System.out.println("");

    System.out.println("[3] So, if obj3 = obj2 and obj2 = obj1, what is the value of obj3?");

    System.out.println("obj3        -> obj3 value: " + obj3.value);

    System.out.println("");

    System.out.println("[4] Lets assign to obj1 value the number 1...");

    obj1.value = 1;
    System.out.println("obj1        -> obj1 value: " + obj1.value);

    System.out.println("");

    System.out.println("[5] So, if obj2 = obj1, what is the value of obj2?");

    System.out.println("obj2        -> obj2 value: " + obj2.value);

    System.out.println("");

    System.out.println("[6] end.");
  }
}

That's the output of my run:

[1] Create some new MyInteger objects...
obj1 = new  -> obj1 value: 9
obj2 = new  -> obj2 value: 8
obj3 = new  -> obj3 value: 7

[2] Now lets assign some of them to another object...
obj3 = obj2 -> obj3 value: 8
obj2 = obj1 -> obj2 value: 9

[3] So, if obj3 = obj2 and obj2 = obj1, what is the value of obj3?
obj3        -> obj3 value: 8

[4] Lets assign to obj1 value the number 1...
obj1        -> obj1 value: 1

[5] So, if obj2 = obj1, what is the value of obj2?
obj2        -> obj2 value: 1

[6] end.

You can see in [3] that assigning to obj2 the variable obj1 doesn't change the previous assignment of obj2 to obj3, so they were immutable assignments (pass-by-value) or copy of variables. But the assignment of a new value to obj1 in [4] just changed the value of obj2 in [5], which looks like a mutable assignment (pass-by-reference), not like a copy. So how could this happen? I think it's the confusing point to most people, but still Java did the variable copy. The point is... in Java, the content of a primitive type variable is different from the content of a complex type variable.

A single instance of a complex type can allocate a good amount of the available memory, so Java would end up all the memory really fast doing content copies through variable assignment... and it would keep the CPU much more busy too. To avoid this, a complex type variable doesn't hold the object instance itself... it holds the memory address where the instance is stored, as the cost of doing address copy is much lower. So, after [2], obj1 and obj2 are two distinct copies of the same memory address that holds the object instance. Thus, updating the object in this address through one variable will change the result you'll get on the other variable just like in [4] and [5], but still these variables are distinct copies through what I call immutable assignment.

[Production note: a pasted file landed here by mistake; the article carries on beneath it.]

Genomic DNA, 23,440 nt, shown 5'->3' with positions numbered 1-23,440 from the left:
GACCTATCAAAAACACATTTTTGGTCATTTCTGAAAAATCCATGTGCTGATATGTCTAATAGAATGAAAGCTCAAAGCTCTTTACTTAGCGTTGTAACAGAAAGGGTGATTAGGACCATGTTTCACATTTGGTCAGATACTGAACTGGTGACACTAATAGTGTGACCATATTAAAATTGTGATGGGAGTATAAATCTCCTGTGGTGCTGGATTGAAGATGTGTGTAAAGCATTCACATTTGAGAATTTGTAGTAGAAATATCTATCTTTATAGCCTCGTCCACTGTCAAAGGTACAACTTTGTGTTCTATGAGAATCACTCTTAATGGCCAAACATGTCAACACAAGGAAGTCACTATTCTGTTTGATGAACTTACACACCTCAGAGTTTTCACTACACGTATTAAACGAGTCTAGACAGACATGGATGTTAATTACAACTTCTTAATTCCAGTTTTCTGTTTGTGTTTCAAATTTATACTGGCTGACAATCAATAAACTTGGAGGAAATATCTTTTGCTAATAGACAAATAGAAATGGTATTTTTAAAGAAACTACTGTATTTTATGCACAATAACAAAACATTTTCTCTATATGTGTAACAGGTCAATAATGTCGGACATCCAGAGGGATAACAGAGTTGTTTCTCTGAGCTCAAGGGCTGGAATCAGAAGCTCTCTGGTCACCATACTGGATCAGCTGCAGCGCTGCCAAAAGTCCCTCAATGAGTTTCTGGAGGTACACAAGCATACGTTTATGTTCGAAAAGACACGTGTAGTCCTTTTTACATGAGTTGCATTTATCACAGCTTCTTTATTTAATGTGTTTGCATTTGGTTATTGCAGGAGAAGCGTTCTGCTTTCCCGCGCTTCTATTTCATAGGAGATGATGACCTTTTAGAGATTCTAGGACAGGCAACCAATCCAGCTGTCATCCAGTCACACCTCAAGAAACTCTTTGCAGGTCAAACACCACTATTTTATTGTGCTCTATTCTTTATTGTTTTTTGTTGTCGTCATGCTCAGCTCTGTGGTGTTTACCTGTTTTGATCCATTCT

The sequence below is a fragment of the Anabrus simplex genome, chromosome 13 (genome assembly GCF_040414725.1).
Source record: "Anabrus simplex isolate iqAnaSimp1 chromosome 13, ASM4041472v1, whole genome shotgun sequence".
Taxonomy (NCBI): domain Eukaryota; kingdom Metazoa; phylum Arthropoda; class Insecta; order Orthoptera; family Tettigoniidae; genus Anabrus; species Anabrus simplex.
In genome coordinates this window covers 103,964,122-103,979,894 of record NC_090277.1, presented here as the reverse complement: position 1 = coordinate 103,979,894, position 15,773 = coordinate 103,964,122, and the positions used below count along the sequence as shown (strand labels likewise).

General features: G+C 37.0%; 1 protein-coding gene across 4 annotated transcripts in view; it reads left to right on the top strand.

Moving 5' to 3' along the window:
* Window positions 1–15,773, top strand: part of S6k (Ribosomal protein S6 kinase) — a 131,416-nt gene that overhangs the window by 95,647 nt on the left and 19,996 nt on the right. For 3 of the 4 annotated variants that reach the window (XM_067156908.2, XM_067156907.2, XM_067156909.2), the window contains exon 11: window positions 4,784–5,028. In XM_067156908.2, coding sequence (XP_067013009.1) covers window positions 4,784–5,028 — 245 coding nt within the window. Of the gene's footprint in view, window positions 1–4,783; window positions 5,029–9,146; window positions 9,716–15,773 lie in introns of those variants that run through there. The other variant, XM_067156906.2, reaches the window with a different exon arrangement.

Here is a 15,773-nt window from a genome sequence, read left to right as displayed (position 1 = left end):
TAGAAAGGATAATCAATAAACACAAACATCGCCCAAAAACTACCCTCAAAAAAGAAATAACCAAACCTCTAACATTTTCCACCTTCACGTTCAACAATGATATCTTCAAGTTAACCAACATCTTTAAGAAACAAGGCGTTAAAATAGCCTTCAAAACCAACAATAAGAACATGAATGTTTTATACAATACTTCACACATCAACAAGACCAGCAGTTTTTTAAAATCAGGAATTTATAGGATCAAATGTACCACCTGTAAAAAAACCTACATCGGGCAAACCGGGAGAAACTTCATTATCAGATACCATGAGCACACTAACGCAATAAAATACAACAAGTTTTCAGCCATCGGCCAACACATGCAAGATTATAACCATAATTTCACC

Hope it's clear now.

answered 4 days ago Kamil Tomasz Jarmusik #75

To simplify the problem:
addr - address of the memory cell, or reference.

Java pass-by-reference because:

a; // => addrA(valueA);
function (a) {// => newAddrA(addrA(valueA));
    // change "a in function" affects the change of the value "a outside function" 
   // because the newAddrA points to addrA with valueA.
    b; // => addrB(valueB)
    a = b; // => newAddrA(addrB(valueB));
    // change "a in function" does not affect the value of "a outside function" 
   // because now newAddrA points to addrB with valueB.
}

C ++ pass-by-value because:

a; // => addrA(valueA);
function (a) {// => newAddrA(valueCloneA);
    // change "a in function" does not affect the value of "a outside function" 
   // outside the function, because the newAddrA with new value valueCloneA;
    b; // => addrB(valueB);
    a = b; // => newAddrA(addrB(valueB));
}

comments powered by Disqus